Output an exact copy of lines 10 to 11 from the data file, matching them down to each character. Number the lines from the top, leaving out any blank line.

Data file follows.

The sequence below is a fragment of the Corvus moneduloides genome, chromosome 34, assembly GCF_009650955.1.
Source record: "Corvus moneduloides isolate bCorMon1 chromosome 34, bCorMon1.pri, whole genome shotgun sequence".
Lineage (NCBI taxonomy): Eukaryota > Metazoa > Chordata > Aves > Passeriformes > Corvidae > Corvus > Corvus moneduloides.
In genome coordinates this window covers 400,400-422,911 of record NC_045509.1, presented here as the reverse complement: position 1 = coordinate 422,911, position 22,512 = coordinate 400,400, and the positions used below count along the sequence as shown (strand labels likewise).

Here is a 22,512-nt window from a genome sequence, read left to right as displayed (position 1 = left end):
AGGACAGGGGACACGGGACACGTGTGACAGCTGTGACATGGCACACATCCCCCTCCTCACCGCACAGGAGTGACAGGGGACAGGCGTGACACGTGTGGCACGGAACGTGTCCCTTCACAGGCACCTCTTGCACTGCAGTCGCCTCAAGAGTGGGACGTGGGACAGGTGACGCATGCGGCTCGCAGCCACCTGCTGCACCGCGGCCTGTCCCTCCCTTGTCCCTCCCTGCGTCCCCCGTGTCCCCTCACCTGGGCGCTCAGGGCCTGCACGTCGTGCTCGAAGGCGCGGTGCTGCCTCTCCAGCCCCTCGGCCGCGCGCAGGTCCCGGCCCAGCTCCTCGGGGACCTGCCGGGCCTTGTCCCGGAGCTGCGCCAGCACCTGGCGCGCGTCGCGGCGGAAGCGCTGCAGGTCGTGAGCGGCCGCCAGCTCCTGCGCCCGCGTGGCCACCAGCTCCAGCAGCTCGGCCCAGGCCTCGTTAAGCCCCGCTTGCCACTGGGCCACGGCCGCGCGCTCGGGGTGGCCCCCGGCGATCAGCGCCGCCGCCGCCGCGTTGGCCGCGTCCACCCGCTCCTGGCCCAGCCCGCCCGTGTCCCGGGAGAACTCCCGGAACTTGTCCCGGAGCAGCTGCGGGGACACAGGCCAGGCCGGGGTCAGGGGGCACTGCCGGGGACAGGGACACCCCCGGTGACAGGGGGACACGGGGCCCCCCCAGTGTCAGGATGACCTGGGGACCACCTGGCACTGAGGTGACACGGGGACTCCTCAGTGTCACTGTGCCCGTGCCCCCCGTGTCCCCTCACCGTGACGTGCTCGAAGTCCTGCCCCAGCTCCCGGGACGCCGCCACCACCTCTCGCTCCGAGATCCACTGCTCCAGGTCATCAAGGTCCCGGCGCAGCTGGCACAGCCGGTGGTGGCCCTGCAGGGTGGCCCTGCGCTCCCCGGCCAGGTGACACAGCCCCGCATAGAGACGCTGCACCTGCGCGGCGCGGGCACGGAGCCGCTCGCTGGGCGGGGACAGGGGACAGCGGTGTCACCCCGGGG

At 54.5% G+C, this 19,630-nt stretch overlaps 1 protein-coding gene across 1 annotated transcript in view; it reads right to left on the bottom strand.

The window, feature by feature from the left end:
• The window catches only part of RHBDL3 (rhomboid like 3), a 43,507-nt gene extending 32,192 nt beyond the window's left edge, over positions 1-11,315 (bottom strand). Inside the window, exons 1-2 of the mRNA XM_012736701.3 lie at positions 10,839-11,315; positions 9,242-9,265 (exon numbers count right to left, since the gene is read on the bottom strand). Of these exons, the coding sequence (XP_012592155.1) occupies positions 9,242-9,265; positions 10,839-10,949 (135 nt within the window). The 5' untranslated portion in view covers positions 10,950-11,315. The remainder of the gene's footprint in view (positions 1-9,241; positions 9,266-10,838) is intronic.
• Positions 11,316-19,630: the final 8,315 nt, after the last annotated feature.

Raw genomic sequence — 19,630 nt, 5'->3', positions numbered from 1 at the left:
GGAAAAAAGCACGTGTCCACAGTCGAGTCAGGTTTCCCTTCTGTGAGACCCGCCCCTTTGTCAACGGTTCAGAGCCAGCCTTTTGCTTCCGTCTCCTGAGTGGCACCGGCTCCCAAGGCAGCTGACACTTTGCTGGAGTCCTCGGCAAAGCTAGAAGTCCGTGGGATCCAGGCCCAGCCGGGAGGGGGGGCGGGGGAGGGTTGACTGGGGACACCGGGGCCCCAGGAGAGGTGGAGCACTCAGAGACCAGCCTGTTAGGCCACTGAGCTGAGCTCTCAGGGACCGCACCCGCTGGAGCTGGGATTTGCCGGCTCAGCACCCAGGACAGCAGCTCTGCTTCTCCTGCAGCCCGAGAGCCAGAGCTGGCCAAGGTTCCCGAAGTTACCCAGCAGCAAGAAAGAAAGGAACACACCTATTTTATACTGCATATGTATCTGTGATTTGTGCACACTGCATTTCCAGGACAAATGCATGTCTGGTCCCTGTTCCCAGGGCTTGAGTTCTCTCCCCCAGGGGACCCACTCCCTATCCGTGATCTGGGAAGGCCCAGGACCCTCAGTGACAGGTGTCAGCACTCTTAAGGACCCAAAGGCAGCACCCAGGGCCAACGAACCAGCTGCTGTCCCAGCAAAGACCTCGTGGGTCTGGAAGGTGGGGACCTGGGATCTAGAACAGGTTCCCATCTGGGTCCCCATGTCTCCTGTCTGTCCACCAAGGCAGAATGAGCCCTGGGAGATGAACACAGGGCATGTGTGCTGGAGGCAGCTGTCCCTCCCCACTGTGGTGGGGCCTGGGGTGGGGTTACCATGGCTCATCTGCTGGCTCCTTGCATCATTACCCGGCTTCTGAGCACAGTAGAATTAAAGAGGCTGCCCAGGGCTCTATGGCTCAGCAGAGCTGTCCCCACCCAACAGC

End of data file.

• Positions 11,316-19,630: the final 8,315 nt, after the last annotated feature.

Raw genomic sequence — 19,630 nt, 5'->3', positions numbered from 1 at the left: